Some Victoria Park residents roll their eyes when they hear about the recent petition, and describe it as NIMBYism. Kieran is one of Jenny and Allan’s younger neighbours, having lived by the park for the past five years, and he’s taken full advantage of his All Points East residents’ tickets. “Some people around the park just think the park is for them,” he says. “But they’re lucky enough to live around the park, and not everyone is, so other people should be able to enjoy the space. It’s not their backyard — it’s everyone’s park. As long as the council manage it well — I hate to see the grass die and all that — but I think they’re doing a very good job.”
There was also plenty of cynicism on the doorstep though, not least because Tower Hamlets have been remarkably frank about the reasons for expanding major events: cash. Mayor Rahman has said the borough has “no choice” but to generate the extra income, and there’s big money in London festivals, as plenty of other boroughs are proving. For Tower Hamlets, the most recent All Points East brought in £3m. That’ll partly fund some of Rahman’s big spending plans for the borough — like universal free school meals at all secondary schools. That hasn’t won over everybody though. NOx drops aside, Diane’s biggest gripe is having to prove to festival security she actually lives at her home: “All that inconvenience, just to make some money”.
Still, there’s no getting around the fact that those closest to the noise find it overwhelming. “It’s horrible,” says Ahmed, who speaks at the doorway with one of his kids at his ankles. He lives right opposite the stages of All Points East, and doesn’t get much relief from the sound barriers put up between them and his home. “The music is so loud you can hear vibration in your windows”. Further down the road is Imogen, who explains she’s already lodged a complaint with the council about the expansion plans. “In our house, we’re all autistic. So the noise isn’t just an inconvenience, it makes us really unwell,” she says. “They have been good at times though — they do sound checks, and in recent years they provided a number you could ring. And to my amazement, when I rang it, they actually turned it down a bit.”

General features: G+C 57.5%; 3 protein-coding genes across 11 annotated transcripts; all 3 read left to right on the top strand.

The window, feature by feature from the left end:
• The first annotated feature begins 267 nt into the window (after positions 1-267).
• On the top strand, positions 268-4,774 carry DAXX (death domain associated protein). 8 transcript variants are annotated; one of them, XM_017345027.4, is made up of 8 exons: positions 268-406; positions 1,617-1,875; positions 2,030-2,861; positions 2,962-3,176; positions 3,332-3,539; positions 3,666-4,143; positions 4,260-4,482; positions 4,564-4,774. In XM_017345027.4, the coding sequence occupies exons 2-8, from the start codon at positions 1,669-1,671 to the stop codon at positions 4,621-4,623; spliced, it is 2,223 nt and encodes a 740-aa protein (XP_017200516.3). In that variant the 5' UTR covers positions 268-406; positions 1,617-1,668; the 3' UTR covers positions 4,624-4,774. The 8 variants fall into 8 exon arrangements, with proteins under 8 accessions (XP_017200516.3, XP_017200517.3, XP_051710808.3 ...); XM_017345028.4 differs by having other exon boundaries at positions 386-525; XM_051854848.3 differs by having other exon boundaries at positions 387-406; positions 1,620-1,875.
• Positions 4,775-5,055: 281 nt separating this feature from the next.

One issue some residents are particularly torn over is access. Even though All Points East currently runs for ten days, locals find themselves shut out of the park for longer than that on either side, as organisers prepare the festival and then clean up. Some residents claimed to the Spy it can take up to a month before the barriers go down. “This area, this park is massively beneficial for people to get out of cramped houses, shared houses,” one resident says. “And you really see it in the summer, see how people utilise it and how helpful it is. To have more of it walled off for longer is an issue”. Surrounding roads get closed off at night too, which is annoying for those working late. Abby told us: “I do shift work and I’d have to find somewhere else to stay because I couldn’t get back home. But even then, it was so infrequent. Why spoil it for everyone else just so we can drive a car down a road?”
There’s no pleasing some though. In the words of Diego, who’s been living at his house by one of the gates to Victoria Park for 46 years: “Some people are just moaners. There’s even people who’ve complained about the noise from children at the fairground — they’re just enjoying themselves.” Kieran thinks there’s an easier solution: free tickets all round. “Ditch the lottery and I think more people will be onside. There’s enough room for everyone.”